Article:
Monday, September 15, 2008

Mystery Park = Cucia Park

You may have read an otherwise informative article in the Middletown Press yesterday about the Army Corps of Engineers and it's continued investigation of Boardman Lane as a site for the Army Reserve Training Center, but you may have been puzzled about the identity of a mystery site mentioned by Corps spokesman, Todd Hornback.

According to the press, at a meeting on Wednesday :

... the Corps will also discuss a new site that has been suggested, Hornaback said. He would not give much insight into where that site may be.

"The city sent a recommendation for a particular site," he said. "It's a new site that we have not seen yet, a particular park that has not been used."

Of course, that site was identified, more than a week ago on this newsblog, as Cucia Park.

The Press story cites correspondence sent by Secretary of State Susan Bysiewicz, Representative Rosa Delauro and Middletown Mayor Sebastian Giuliano to Governor Jodi Rell, and US Secretary of Defense Robert Gates demanding transparency about "the formal legal opinions, the U.S. Army Corps indicates that this facility must be built in Middletown."

While the town, and the city's site committee seem pleased to have discovered this new site, and the Corps seems ready to at least discuss it, questions remain if the Corps accepts the site.

Will the city be bound by its own recently adopted statute to put the parcel up for open bid because it is town property?

How will the Army compensate the town, and for what amount?

Since the cite is a park (open space), will the city be committed to applying the funds received from the Federal government to buy other open space (perhaps the site on Boardman Lane, or sites in Maromas)? Or will the city create another park?

Who is the Cucia for whom the park is named, and are there any conditions in the grant of that park land to the city which would prevent the deal?

Does the Army Reserve Training Center really have to be built in Middletown?

6 comments:

Anonymous said...

Army Occupation

I got this front page article today, Monday, September 15. You must have some pull with the MTown Press. How did you get today's news yesterday?

Why Mr. Hornback could not say, "Cucia Park", is about the only mystery surrounding the "new site that has been suggested" to readers of the Middletown Eye. Doesn't the MPress read the Middletown Eye? Does the Press know about the advice offered to the Army by the stacked Mayor’s Advisory Panel? The public as well as the property owners should be aware of the Panel’s findings so that they may fully participate in the upcoming meeting.

I hope the complete information was made available to the Press, especially the dubious ratings and rating system as well as the composition of the non-representative Panel.

I cannot recall whether the Panel was created to give advice to the Mayor and Planner or take advice from the Mayor and Planner…

If the Army accepts Cucia Park, most everyone will consider it a good compromise, despite the questions it raises. It is incredible how fast the Panel found this solution. Good thing too, cause these folks on the Panel were ready once again to recommend the Mayor's dream for sprawling development, River Road, a site that both the Army and the Middletown Conservation Commission have previously rejected.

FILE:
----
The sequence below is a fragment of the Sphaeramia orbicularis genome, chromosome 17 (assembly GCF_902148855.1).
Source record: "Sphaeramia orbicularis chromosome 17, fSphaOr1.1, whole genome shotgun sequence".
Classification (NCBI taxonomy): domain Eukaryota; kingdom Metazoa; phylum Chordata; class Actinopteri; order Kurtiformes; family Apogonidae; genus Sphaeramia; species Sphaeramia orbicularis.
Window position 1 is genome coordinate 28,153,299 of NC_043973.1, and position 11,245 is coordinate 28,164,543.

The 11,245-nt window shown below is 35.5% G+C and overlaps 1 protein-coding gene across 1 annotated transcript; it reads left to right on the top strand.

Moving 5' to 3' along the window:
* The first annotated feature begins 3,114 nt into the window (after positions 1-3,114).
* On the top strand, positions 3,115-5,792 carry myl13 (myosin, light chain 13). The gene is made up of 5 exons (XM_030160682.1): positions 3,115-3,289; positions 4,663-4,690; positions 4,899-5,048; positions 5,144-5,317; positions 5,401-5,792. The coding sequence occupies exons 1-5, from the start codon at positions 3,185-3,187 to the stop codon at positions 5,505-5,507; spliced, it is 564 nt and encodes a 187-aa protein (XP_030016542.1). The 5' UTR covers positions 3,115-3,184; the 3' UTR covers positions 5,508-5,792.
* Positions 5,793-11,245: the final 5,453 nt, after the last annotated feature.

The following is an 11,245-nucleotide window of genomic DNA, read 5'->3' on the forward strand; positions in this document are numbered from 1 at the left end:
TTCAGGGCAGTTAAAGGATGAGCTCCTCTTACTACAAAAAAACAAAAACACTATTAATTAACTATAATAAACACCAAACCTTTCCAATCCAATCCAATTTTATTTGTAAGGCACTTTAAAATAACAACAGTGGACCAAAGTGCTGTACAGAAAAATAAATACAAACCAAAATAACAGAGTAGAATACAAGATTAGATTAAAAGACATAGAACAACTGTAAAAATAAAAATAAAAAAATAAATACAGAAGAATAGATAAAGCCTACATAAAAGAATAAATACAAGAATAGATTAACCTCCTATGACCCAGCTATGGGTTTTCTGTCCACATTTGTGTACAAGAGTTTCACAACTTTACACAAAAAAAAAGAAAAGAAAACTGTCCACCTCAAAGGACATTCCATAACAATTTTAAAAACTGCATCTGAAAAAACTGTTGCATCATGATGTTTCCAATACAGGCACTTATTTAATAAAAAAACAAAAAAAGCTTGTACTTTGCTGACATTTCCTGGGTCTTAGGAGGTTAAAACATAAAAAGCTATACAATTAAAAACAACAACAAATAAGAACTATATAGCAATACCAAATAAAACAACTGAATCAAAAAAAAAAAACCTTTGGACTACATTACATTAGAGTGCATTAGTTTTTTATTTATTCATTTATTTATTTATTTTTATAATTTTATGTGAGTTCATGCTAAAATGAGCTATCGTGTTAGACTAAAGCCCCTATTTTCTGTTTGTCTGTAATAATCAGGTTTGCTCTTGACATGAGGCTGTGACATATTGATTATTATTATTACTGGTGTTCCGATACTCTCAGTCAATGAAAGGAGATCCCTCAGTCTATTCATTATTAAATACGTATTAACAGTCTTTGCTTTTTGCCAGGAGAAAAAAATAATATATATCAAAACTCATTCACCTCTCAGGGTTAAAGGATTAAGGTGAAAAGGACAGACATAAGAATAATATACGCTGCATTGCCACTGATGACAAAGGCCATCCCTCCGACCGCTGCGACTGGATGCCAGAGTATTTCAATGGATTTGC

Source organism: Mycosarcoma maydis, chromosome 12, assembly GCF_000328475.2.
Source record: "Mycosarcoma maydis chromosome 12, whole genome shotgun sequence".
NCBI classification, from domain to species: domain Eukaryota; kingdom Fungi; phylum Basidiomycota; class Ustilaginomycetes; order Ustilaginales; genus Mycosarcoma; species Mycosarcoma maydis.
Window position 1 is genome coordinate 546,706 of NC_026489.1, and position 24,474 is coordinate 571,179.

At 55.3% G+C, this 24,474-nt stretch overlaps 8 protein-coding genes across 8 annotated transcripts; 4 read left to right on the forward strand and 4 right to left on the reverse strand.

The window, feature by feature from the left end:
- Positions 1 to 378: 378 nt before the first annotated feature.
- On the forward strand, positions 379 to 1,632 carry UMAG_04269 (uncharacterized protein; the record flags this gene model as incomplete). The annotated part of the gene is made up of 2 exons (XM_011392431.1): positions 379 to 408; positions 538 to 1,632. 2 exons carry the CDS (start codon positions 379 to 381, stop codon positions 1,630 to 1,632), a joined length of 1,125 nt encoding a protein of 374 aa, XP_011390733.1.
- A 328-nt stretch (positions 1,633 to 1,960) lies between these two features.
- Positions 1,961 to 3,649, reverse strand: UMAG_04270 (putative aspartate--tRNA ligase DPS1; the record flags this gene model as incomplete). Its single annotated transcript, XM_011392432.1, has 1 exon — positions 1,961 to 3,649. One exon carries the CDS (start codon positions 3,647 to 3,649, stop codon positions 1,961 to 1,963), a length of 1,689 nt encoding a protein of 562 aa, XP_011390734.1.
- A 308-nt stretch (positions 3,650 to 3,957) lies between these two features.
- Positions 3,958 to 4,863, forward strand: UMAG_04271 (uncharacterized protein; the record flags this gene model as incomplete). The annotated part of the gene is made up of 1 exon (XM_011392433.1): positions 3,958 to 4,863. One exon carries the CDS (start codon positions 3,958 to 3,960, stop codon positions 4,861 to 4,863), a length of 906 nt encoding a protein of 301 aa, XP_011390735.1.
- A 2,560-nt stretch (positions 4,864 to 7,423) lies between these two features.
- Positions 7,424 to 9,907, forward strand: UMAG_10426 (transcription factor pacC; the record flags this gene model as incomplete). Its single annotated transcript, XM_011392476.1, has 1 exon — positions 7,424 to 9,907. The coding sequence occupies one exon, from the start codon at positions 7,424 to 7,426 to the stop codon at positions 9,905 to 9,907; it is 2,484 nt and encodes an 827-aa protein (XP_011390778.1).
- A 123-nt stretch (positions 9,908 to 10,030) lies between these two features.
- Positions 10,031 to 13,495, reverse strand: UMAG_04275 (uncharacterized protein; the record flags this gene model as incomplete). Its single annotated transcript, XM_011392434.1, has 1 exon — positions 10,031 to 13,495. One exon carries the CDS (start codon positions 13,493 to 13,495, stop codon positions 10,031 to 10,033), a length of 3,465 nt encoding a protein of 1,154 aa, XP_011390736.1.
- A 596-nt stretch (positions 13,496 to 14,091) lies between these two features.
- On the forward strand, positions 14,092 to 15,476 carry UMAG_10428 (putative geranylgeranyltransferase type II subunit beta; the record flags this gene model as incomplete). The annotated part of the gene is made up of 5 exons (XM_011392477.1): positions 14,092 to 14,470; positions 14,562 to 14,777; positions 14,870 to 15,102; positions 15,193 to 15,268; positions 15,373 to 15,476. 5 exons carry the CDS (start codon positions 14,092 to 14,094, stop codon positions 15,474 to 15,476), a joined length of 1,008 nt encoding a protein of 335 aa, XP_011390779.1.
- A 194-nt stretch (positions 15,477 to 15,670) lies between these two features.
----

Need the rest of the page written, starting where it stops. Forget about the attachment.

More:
If the wetlands of Cucia do not pose insurmountable problems, this modestly sustainable site may be the best solution.There is a restaurant nearby, it is close to highways, not in anyone’s backyard and the City rather than a private individual would receive the proceeds.

Will the Advisory Panel need to be reconvened if the wetlands preclude the Army’s acceptance of Cucia Park?

Anonymous said...

Guiliano, Warner, and McHugh made a heroic effort to have the base built in Maromas. It's hard to know whether to admire their tenacity or to pity their ineffectiveness. Their enthusiasm for developing Maromas seems to have gotten in the way of their doing the necessary homework. Somehow, they didn't realize that there was a conservation MOU on the Freeman Road property and that the army wouldn't want to build on River Road because of the terrain or on the P&W site because of the pollution. If the stacked advisory panel had been just a little more compliant or if the army had been just a little more susceptible to being bullied, you can bet that no one would have suddenly "remembered" Cucia Park and that construction would have already been begun somewhere in Maromas.

Anonymous said...

Where/What is the Bysiewicz property?

fishmuscle said...

Bysiewicz property is at the intersection of Middle Street and Smith Street. It lies between the Boardman Lane property and Cucia Park. It is now extensively degraded in preparation for an approved 12-lot industrial subdivision. It's not a bad site for the army, from an environmental perspective. It is not clear at this point whether there would be traffic and line of sight issues. However, according to Bill Warner, it would lead to the permanent loss of as much as $650,000 per year from the city's tax rolls. No other site under consideration even comes close to such a direct financial loss.

Anonymous said...

I think it is called Liberty Commerce Park. Located on the west side of Middle Street across from the intersection with Smith Street. It appears to be a work in progress, with a huge heap of bulldozed dirt , a couple of storm drains and considerable site preparation completed.

Anonymous said...

Yes, it is no good to lose tax base, parks or open space. Is Mile Lane beginning to make sense to anyone?